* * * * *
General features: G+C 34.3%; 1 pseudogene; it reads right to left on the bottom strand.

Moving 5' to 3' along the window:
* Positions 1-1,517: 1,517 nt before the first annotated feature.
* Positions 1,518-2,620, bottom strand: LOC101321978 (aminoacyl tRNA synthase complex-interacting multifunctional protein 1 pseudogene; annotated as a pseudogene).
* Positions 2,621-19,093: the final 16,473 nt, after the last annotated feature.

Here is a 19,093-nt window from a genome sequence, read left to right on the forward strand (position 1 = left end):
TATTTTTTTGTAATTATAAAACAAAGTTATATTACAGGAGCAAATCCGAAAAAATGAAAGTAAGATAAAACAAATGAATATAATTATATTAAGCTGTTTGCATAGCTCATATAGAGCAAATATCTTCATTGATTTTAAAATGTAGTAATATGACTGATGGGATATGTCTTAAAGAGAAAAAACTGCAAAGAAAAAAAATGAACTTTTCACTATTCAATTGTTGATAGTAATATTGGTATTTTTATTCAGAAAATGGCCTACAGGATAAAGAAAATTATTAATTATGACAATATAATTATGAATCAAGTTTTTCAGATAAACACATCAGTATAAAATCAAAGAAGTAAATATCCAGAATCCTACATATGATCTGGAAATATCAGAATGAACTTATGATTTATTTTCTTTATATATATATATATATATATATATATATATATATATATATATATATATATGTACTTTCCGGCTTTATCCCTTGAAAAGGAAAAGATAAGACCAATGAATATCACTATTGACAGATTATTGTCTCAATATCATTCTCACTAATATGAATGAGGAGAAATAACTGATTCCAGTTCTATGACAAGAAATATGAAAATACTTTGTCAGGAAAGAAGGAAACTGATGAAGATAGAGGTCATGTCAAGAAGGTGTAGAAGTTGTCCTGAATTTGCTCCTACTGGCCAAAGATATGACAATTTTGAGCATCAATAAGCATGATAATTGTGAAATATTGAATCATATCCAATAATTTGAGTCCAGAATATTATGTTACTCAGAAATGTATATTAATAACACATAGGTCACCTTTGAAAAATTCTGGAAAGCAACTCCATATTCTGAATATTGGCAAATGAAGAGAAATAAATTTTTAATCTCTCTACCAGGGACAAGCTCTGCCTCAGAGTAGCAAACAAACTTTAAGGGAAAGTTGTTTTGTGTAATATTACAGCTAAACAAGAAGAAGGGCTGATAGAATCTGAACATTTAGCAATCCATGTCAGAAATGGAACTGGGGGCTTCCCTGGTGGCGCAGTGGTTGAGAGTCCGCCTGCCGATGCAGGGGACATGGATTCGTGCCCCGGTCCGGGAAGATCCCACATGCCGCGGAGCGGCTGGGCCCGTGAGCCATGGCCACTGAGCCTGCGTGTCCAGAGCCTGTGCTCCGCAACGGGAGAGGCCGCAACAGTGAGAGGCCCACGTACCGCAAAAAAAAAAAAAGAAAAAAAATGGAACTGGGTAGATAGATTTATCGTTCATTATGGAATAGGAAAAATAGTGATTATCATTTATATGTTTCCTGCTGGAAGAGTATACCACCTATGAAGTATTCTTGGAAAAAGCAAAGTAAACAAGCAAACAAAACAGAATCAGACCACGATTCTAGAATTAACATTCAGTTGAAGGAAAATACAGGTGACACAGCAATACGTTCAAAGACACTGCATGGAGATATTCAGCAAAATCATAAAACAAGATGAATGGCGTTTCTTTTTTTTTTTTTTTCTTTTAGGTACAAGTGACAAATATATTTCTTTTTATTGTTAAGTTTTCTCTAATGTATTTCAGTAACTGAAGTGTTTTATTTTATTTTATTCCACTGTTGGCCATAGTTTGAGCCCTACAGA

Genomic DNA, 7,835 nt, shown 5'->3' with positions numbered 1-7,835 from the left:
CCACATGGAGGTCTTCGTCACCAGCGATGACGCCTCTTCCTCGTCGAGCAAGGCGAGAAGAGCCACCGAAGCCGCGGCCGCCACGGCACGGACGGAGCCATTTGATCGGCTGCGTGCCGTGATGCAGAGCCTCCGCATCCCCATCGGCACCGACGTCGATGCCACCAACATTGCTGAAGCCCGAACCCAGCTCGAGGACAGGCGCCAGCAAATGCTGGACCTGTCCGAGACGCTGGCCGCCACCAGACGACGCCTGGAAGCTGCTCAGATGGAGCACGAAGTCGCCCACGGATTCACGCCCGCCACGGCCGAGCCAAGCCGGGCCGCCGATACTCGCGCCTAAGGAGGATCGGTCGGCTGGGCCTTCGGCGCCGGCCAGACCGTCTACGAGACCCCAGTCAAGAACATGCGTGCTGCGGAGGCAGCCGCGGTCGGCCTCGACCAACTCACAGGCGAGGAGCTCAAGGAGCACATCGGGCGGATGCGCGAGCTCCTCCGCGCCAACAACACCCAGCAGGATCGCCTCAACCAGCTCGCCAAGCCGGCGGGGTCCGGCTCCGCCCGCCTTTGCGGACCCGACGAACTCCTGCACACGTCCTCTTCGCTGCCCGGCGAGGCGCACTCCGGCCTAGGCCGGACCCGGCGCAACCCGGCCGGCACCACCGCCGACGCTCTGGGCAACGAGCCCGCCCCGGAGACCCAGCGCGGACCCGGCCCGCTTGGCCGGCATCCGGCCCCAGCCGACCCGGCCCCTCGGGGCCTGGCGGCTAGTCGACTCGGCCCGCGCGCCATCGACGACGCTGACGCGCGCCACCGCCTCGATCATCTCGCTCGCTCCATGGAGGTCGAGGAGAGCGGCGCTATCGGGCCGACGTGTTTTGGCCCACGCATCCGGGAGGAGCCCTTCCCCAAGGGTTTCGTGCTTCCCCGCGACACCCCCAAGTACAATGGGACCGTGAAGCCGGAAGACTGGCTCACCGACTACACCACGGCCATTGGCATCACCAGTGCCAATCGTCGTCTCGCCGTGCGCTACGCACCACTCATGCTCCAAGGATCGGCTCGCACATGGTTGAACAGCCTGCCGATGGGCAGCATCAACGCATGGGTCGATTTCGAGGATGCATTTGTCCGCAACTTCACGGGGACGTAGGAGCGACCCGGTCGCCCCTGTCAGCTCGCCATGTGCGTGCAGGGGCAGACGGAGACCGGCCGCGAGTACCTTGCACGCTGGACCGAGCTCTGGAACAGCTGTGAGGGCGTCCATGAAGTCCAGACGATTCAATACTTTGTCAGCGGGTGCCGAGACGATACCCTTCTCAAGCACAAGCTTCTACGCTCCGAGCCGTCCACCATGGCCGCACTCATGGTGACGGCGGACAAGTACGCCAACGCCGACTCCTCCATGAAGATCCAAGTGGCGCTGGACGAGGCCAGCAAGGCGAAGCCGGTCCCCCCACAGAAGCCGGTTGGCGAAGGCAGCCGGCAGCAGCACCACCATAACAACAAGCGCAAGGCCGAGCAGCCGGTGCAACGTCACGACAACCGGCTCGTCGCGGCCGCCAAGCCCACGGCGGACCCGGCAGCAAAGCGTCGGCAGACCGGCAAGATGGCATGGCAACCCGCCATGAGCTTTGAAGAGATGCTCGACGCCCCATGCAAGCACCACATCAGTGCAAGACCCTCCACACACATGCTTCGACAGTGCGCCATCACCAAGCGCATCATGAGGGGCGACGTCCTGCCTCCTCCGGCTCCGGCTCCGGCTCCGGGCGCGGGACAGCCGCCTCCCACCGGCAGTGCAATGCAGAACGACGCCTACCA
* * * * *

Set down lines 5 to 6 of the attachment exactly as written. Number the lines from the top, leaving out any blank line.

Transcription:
* Positions 2,621-19,093: the final 16,473 nt, after the last annotated feature.

Here is a 19,093-nt window from a genome sequence, read left to right on the forward strand (position 1 = left end):